The Night of the Iguana
A Nashville native, Will Berry in his first show at Zeitgeist in eleven years presents a body of paintings dealing with the dynamics of light. Veiling cultural themes, his forays in abstraction with diverse motifs embark on research that uses metals –aluminum, graphite, white lead, and gold-, and are the fruition of his investigation and experiences as an expatriate living in Mexico.
Dedicated to painting, Berry stubbornly pursues his quest. Experimentation and the quest for a personal language grounded in tradition and challenging established precepts are the impulses driving his practice. Process and exercise produce a factura or formalization devoid of short cuts that uphold aesthetic rigor, an infatuation with quality and with a succinct visual discourse.
Belonging to a slew of artists understanding painting in new ways and pushing its confines to affirm the practice as a form of knowledge, Berry in his painting examines closely the corpus of Cy Twombly and Robert Ryman, certainly Rudolf Stingel , and has affinities of sorts with the creativity of such contemporaries as Kelley Walker and Rashid Johnson among other exponents of this new wave.
Withdrawn in his Universe yet aware of cultural and societal issues, Berry is selfreferential, and the work is organized in succinct series without dwelling in tautology. Inscribed in modernist classicism providing him with an exit visa to trespass –sublimely- borders that inhibit the inquiry for new pictorial languages, Berry paints for himself, articulating experiences that once resolved formally in painting, offer both a visual delight as well as a myriad of understated or obtuse webs of signification that go beyond his person.
Like the main character in the now classic Tennessee Williams play and later film by John Houston, Berry transgresses established boundaries. Formal limits, cultural frameworks, social taboos, established versions and visions of personal as well as epic histories are challenged, undermined.
Aesthetically, the defiance is the unbiased pursuit that brings together form and content, namely, the impurity of metals as a support to experiment with light but also to articulate the mixture of cultures -at times contradictory- by means of questioning his own identity. His studio practice is a laboratory to reflect on broader and more poignant issues regarding multi-cultural histories that flaunt homogeneity and univocal narratives on History.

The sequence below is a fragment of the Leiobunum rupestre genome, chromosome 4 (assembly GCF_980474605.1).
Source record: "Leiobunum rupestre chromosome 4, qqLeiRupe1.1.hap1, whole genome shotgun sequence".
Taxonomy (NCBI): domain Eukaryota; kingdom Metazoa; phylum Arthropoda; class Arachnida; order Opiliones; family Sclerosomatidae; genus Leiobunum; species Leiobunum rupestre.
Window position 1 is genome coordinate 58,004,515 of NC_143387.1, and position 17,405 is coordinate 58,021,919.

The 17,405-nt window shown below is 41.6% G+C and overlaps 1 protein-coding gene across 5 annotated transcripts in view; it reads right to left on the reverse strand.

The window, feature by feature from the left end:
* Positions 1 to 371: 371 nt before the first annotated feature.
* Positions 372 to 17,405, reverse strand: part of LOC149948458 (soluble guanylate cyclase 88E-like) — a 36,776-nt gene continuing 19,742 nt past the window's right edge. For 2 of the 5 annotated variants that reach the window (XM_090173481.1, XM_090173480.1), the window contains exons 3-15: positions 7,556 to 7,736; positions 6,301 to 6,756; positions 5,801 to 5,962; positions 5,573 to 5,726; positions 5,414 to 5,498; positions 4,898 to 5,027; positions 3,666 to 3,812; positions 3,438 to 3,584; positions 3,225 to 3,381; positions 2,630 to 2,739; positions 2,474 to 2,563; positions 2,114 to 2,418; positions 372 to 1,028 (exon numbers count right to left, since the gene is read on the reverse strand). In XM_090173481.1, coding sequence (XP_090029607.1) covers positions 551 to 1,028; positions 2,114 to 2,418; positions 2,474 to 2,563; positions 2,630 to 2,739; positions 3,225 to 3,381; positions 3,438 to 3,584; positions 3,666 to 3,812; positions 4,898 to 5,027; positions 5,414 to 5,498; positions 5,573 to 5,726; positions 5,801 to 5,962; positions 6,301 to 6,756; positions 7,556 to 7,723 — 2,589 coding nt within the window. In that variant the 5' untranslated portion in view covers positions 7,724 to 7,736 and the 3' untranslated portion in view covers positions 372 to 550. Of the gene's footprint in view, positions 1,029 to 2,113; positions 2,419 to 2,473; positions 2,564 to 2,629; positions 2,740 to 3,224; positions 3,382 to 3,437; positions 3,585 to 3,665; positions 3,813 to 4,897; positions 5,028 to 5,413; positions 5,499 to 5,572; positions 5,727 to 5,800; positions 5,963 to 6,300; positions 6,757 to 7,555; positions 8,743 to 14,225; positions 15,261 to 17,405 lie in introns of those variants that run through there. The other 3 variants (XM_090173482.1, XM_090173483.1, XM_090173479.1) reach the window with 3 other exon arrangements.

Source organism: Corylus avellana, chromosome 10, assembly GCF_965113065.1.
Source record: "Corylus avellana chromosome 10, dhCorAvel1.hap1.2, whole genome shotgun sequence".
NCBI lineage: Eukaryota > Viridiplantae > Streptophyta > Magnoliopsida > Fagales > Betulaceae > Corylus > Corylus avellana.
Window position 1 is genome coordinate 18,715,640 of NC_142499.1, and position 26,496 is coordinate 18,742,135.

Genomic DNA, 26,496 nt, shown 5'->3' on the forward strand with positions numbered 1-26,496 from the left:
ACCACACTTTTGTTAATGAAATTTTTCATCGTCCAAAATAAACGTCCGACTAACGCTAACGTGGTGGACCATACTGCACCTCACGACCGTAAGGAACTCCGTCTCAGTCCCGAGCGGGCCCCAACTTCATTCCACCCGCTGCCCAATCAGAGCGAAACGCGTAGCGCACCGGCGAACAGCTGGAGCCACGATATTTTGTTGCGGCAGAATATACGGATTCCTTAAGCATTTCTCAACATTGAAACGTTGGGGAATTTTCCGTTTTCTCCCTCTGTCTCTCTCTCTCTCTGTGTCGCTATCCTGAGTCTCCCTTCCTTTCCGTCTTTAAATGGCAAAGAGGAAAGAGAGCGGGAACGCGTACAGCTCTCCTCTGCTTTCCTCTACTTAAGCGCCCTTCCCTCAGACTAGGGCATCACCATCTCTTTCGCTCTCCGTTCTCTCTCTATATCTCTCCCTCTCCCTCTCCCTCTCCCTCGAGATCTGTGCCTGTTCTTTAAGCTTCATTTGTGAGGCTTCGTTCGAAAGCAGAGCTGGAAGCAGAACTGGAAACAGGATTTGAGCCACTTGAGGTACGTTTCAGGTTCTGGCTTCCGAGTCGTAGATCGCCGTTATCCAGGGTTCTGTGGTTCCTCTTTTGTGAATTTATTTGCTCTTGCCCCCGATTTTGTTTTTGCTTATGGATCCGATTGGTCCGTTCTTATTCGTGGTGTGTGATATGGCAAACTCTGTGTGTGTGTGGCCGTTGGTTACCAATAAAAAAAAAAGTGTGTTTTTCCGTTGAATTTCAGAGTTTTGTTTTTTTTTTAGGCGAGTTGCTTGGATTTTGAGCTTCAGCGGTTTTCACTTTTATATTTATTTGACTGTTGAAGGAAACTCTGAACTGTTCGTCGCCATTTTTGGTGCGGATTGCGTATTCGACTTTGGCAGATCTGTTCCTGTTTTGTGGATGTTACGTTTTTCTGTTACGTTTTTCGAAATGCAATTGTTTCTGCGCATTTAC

Berry is akin to the outcast preacher of William's play who is left with little choice but to work as a tour guide for religious groups visiting Mexico; each for dissimilar reasons is defined by his engagement in a process of re-invention in a foreign yet familiar culture. Both are also emblematic of the the foreigner who feels more at home in his adopted land than in his country of birth.
To be an ex-pat may be the attempt to hide or escape one’s past, or at the other pole, to garner the critical distance needed for self-examination, the opportunity to abstract one 's self from the weight of one’s past in order to act in the present.
Like the exile or the outcast, the ex-pat maneuvers in and around multiple cultures and languages; and in Berry’s case, these include aesthetic forms that function as a cultural index. In Mexico, he has sought and still seeks selfknowledge and a critical discourse on culture.
The phrase that confers the title to the play and the film refers to an iguana tended by the cabana boys at the resort, its neck tied by a rope, At the end of the rope lies the precipice that defines and defies the process of self-exile and reinvention for both the former preacher and Berry. The end of the rope is the limit as well as origin from which new and uncharted territories can be entertained with the corresponding awareness and courage required. Analogous to the iguana, Berry places himself at the end of the rope to paint, and paint his experience and history; to paint in order to indulge in the dynamics of light and to paint to enlighten the night of history, glimpsing it thickness, it's deep zones and taboos. The light is the grammar of the series, the motifs drawn from Persian and Turkish carpet designs, Pre-Colombian signs, Old and New World Baroque patterns are the lexicon, yet both are the pretext and vehicle for painting as a form of thinking, all the while being visually seductive if not stunning.Victor Zamudio-Taylor / Mexico City / 11 IX 13